How Do I Get People to Join My Group ?

Facebook has definitely made the process a lot easier, and is the method we would recommend to get things moving faster. It is also public - which means if you do it right - you might potentially have multiple networks interested.

  1. Once you have your group set-up, invite the neighbours you do know to join.
  2. Post it to your own profile and get other friends to share it.
  3. Drop a note in your neighbour's postbox about the group.
  4. For expedited numbers, run a small Facebook ad, hyper-targeted to your location (neighbourhood) and immediate neighbours. It is really easy to do. Too easy in fact. Facebook will have a little button that reads "boost". Follow the instructions and off you go!
  5. Tag Fibre Tiger once you have a good solid number of people in your group (15+). We have gladly helped to advertise these groups for free on our website in the past and we also share your group on our own Facebook page. (See current list below)

Wondering if you have a fibre group for your neighbourhood already?

Here is a list of the big ones:


My Community / Group Is Big Enough - Now What ?

After you have gathered a sufficiently large community, you now need to approach a FNO (Nework) to come and do a presentation for your group. This is somebody like Vumatel, Openserve or Frogfoot.

As a community you now need to decide which FNO will have the privilege of your monthly subscription fee. Remember we are not talking about ISPs (Webafrica, Afrihost, Vox) we are talking about the Fibre network, and once you have a fibre network it's very hard to get a second one to come into the neighbourhood!

How Big is Big Enough ?

There are no hard and fast numbers we found, but it seems the average house-count needs to be around 25-35 households in close proximity to even start approaching the networks. The higher, the more probability you have of success, but also of network interest.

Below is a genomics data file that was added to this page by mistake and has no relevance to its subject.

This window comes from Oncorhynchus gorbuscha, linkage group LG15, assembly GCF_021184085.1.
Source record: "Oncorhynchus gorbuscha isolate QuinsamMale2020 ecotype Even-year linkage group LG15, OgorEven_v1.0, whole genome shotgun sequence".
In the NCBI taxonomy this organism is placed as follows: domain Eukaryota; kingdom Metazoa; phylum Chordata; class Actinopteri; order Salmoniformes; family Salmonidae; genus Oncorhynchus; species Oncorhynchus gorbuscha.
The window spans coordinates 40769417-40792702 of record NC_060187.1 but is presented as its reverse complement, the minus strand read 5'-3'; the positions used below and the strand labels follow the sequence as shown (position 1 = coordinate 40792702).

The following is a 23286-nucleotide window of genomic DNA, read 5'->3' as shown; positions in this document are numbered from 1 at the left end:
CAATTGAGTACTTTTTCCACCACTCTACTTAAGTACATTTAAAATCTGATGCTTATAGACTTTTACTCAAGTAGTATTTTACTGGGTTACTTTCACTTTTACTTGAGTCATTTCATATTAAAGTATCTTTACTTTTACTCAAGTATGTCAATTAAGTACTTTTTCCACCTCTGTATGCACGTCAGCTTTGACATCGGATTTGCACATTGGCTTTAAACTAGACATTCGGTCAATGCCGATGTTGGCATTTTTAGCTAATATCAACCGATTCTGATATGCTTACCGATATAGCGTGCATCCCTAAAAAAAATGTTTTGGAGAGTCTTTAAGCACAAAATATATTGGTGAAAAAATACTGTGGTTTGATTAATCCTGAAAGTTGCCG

A good rule of thumb is that a minimum 30% of the larger community needs to show a ‘good' intent/interest in using the fibre.

What Not To Do

We've been advised by some of the active fibre action groups:

Don't go and register your "fibre interest" on a FNO's coverage map like say FNO-ABC. Or at the very least don't let that be the ONLY thing you do.

The reason is that if you promote "register your interest on FNO-ABC", you have now lost your bargaining power with the other FNOs (networks). Many people see that as the only step needed to get fibre to their community. I.e they only "register" their interest on some of the FNO's coverage maps without joining or creating a "Fibre Action Group".

It's much better to approach a few FNOs (networks) as a group once you have reached critical mass.

Things That May Count In Your Favour

Networks love if you can do most of the work for them. The more interest you bring them, the more likely they will be to put you on their list of neighbourhoods to consider.

There are also a few additional things that may count in your favour, but may require a bit of sleuthing on your part:

  1. The more densely populated the area, the cheaper it will be to install the network and therefore the better the return of investment for the network. If your neighbourhood is still up and coming, or has only a sparse distribution of houses, it might not tickle their fancy.
  2. If they have built a network nearby - it's cheaper and easier to extend the network compared to starting a new area in a more remote location.
  3. Distance from main exchanges is also a factor to consider. Most FNOs (networks) leverage existing infrastructure (that they have to pay for) in order to build in newer areas. They generally have to pay more the further away they are from the data centers in SA. It may be worthwhile trying to establish how far (or close) your neighbourhood is located from existing infrastructure.

Fibre will eventually reach most of South Africa, but if you'd prefer it sooner rather than wait till your neighbourhood makes it to a network's list, this might be a good way of getting fibre to your neighbourhood faster.

Fibre Tiger is a fibre internet comparison service and helps you find the best data package for the network in your neighbourhood.